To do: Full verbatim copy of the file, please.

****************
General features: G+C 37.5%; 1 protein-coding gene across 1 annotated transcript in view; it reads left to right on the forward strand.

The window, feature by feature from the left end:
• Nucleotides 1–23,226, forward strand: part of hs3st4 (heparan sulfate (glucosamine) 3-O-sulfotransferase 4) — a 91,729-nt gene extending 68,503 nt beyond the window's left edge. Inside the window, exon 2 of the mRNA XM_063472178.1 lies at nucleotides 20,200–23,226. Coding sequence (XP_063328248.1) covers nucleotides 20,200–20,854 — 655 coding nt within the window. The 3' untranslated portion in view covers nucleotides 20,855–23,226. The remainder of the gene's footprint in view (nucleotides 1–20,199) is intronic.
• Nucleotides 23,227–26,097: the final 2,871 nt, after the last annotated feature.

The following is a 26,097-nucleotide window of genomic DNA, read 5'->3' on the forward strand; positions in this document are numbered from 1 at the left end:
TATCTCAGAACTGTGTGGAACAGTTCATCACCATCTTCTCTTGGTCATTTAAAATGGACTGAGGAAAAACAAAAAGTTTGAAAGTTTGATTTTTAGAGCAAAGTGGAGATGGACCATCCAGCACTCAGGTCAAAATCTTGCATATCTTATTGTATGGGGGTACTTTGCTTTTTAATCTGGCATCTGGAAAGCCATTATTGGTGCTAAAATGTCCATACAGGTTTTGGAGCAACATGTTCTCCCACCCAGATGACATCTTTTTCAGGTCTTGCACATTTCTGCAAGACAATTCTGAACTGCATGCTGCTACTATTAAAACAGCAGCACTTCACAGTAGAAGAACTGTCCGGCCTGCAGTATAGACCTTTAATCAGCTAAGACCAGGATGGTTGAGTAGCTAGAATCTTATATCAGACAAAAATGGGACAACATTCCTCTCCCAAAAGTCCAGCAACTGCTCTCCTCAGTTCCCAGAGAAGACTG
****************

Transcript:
General features: G+C 37.5%; 1 protein-coding gene across 1 annotated transcript in view; it reads left to right on the forward strand.

The window, feature by feature from the left end:
• Nucleotides 1–23,226, forward strand: part of hs3st4 (heparan sulfate (glucosamine) 3-O-sulfotransferase 4) — a 91,729-nt gene extending 68,503 nt beyond the window's left edge. Inside the window, exon 2 of the mRNA XM_063472178.1 lies at nucleotides 20,200–23,226. Coding sequence (XP_063328248.1) covers nucleotides 20,200–20,854 — 655 coding nt within the window. The 3' untranslated portion in view covers nucleotides 20,855–23,226. The remainder of the gene's footprint in view (nucleotides 1–20,199) is intronic.
• Nucleotides 23,227–26,097: the final 2,871 nt, after the last annotated feature.

The following is a 26,097-nucleotide window of genomic DNA, read 5'->3' on the forward strand; positions in this document are numbered from 1 at the left end:
TATCTCAGAACTGTGTGGAACAGTTCATCACCATCTTCTCTTGGTCATTTAAAATGGACTGAGGAAAAACAAAAAGTTTGAAAGTTTGATTTTTAGAGCAAAGTGGAGATGGACCATCCAGCACTCAGGTCAAAATCTTGCATATCTTATTGTATGGGGGTACTTTGCTTTTTAATCTGGCATCTGGAAAGCCATTATTGGTGCTAAAATGTCCATACAGGTTTTGGAGCAACATGTTCTCCCACCCAGATGACATCTTTTTCAGGTCTTGCACATTTCTGCAAGACAATTCTGAACTGCATGCTGCTACTATTAAAACAGCAGCACTTCACAGTAGAAGAACTGTCCGGCCTGCAGTATAGACCTTTAATCAGCTAAGACCAGGATGGTTGAGTAGCTAGAATCTTATATCAGACAAAAATGGGACAACATTCCTCTCCCAAAAGTCCAGCAACTGCTCTCCTCAGTTCCCAGAGAAGACTG